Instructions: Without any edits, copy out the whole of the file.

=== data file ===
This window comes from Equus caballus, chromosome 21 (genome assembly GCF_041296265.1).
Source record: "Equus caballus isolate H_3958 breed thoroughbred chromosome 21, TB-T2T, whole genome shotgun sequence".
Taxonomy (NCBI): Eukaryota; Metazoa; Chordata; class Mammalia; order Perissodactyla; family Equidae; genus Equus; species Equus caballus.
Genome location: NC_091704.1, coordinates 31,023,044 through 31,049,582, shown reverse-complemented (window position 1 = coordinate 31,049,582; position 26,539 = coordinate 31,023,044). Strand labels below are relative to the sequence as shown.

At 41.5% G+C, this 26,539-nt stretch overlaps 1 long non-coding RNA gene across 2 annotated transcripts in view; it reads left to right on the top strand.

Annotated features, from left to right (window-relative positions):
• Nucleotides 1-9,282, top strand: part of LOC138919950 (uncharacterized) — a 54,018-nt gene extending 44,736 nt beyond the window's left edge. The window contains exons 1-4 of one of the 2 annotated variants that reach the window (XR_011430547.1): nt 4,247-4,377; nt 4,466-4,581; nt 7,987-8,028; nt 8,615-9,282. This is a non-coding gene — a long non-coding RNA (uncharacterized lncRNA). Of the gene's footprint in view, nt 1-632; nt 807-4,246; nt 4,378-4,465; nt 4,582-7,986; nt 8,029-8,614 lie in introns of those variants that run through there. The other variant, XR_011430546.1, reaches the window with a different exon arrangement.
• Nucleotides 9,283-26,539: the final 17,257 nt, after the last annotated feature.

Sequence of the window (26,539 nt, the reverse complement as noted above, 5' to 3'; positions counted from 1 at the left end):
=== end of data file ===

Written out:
This window comes from Equus caballus, chromosome 21 (genome assembly GCF_041296265.1).
Source record: "Equus caballus isolate H_3958 breed thoroughbred chromosome 21, TB-T2T, whole genome shotgun sequence".
Taxonomy (NCBI): Eukaryota; Metazoa; Chordata; class Mammalia; order Perissodactyla; family Equidae; genus Equus; species Equus caballus.
Genome location: NC_091704.1, coordinates 31,023,044 through 31,049,582, shown reverse-complemented (window position 1 = coordinate 31,049,582; position 26,539 = coordinate 31,023,044). Strand labels below are relative to the sequence as shown.

At 41.5% G+C, this 26,539-nt stretch overlaps 1 long non-coding RNA gene across 2 annotated transcripts in view; it reads left to right on the top strand.

Annotated features, from left to right (window-relative positions):
• Nucleotides 1-9,282, top strand: part of LOC138919950 (uncharacterized) — a 54,018-nt gene extending 44,736 nt beyond the window's left edge. The window contains exons 1-4 of one of the 2 annotated variants that reach the window (XR_011430547.1): nt 4,247-4,377; nt 4,466-4,581; nt 7,987-8,028; nt 8,615-9,282. This is a non-coding gene — a long non-coding RNA (uncharacterized lncRNA). Of the gene's footprint in view, nt 1-632; nt 807-4,246; nt 4,378-4,465; nt 4,582-7,986; nt 8,029-8,614 lie in introns of those variants that run through there. The other variant, XR_011430546.1, reaches the window with a different exon arrangement.
• Nucleotides 9,283-26,539: the final 17,257 nt, after the last annotated feature.

Sequence of the window (26,539 nt, the reverse complement as noted above, 5' to 3'; positions counted from 1 at the left end):